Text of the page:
Principal U.S. Embassy Officials
Ambassador--Thomas C. Hubbard
Consul General--Kevin Herbert
The U.S. embassy is located at 1201 Roxas Boulevard, Manila (tel. (63)(2)521-7116; fax 522-4361; telex 722-27366 AME PH).
GOVERNMENT AND POLITICAL CONDITIONS
The Philippines has a representative democracy modeled on the U.S. system. The 1987 constitution, adopted during the Aquino administration, established a presidential system of government with a bicameral legislature and an independent judiciary. The president is limited to one six-year term. Provision also was made in the constitution for autonomous regions in Muslim areas of Mindanao and in the Cordillera region of northern Luzon.
The 24-person Philippine Senate is elected at large, while 204 of a possible 250 members in the House of Representatives are elected by district, almost half from the metropolitan Manila area. The remainder of the House seats are designated for sectoral representatives appointed by the president. President Ramos has chosen so far to fill only a few of the sectoral seats.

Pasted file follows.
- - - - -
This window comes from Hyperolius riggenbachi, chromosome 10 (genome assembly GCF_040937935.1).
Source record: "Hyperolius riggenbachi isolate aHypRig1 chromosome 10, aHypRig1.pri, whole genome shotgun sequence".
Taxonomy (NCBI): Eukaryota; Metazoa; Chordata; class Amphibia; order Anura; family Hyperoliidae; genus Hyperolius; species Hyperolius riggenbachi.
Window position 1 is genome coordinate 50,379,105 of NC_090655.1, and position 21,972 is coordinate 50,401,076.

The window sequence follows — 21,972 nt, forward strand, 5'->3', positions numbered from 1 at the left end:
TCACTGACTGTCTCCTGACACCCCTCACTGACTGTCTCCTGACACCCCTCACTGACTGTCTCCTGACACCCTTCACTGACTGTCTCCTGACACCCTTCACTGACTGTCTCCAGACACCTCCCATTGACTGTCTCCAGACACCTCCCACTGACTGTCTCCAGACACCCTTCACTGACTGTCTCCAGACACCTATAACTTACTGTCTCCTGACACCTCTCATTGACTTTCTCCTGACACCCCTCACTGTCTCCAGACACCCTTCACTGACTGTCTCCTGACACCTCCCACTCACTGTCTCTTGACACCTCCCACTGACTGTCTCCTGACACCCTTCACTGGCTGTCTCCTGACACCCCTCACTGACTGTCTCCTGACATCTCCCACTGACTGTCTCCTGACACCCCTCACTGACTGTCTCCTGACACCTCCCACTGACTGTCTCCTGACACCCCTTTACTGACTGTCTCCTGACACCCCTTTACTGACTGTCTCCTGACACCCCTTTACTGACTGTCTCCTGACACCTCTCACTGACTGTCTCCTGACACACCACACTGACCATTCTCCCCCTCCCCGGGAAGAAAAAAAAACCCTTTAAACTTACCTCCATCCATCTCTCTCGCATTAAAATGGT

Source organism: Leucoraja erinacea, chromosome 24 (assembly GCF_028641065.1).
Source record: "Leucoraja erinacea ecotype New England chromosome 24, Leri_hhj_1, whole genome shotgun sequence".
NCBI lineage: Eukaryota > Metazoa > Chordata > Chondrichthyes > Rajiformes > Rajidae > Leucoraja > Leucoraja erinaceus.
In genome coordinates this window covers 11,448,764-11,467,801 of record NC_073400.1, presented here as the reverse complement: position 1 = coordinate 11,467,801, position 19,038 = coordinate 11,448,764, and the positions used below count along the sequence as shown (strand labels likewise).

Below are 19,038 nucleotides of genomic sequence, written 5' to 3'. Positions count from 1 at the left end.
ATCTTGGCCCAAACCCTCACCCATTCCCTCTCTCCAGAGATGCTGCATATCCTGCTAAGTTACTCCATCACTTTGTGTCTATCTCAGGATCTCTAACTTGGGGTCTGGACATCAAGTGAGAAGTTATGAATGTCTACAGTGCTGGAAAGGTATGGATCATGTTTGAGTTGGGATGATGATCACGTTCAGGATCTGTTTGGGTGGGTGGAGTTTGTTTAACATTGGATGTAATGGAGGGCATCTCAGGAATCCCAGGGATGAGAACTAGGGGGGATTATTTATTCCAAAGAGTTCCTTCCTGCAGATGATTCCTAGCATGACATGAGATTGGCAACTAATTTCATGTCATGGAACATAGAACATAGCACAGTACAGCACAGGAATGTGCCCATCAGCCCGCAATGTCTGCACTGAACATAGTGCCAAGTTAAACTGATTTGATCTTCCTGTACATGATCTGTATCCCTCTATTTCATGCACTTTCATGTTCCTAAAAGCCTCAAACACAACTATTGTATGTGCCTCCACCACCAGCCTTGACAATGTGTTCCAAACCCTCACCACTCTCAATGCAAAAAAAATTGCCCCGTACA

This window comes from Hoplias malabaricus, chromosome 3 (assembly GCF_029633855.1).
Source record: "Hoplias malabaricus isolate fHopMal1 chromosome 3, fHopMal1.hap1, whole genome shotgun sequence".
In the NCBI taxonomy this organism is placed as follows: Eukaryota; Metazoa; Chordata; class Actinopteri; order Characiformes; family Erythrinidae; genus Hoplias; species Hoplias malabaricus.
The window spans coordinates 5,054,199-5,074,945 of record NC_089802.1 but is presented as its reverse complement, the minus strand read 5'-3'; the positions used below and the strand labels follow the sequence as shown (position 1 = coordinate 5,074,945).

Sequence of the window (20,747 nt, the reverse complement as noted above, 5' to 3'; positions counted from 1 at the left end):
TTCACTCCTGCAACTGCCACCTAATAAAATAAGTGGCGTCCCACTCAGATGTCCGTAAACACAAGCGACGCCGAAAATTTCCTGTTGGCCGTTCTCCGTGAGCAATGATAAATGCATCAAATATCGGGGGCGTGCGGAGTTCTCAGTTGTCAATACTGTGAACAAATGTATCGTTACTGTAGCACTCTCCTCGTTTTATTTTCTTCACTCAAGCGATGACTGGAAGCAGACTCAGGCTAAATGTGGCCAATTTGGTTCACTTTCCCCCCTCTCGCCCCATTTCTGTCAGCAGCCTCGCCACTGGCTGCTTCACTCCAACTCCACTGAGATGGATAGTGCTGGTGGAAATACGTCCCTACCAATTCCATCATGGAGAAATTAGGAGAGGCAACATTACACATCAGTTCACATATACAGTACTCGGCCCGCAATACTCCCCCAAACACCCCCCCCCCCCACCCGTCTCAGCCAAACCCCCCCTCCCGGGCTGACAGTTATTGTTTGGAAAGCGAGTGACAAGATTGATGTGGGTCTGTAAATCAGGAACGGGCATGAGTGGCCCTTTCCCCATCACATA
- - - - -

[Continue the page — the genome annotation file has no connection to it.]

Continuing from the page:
Fidel Ramos took office June 30, 1992, in the first peaceful transition between presidents since 1965. Limits on presidential power established by the 1987 constitution have required President Ramos to rely heavily on often-shifting congressional support for his initiatives. Despite coalitions and party identification, members of the Philippine congress tend to be independent, changing party affiliation with ease.
After a year of consolidating his support in the congress, President Ramos achieved working majorities in both houses in 1993. Senate opposition to some of the President's economic reform proposals led to a move in the House in 1993 to amend the constitution in favor of a unicameral legislature, but the effort faltered and was shelved.
In 1994, President Ramos' Lakas Party forged coalitions with the Liberal Party and the Laban Party, giving him a controlling majority in both houses. The coalition was designed both to ease passage of certain legislation and to reduce competition between the two largest parties in the May 1995 congressional elections. In 1996, the opposition gained control of the Senate.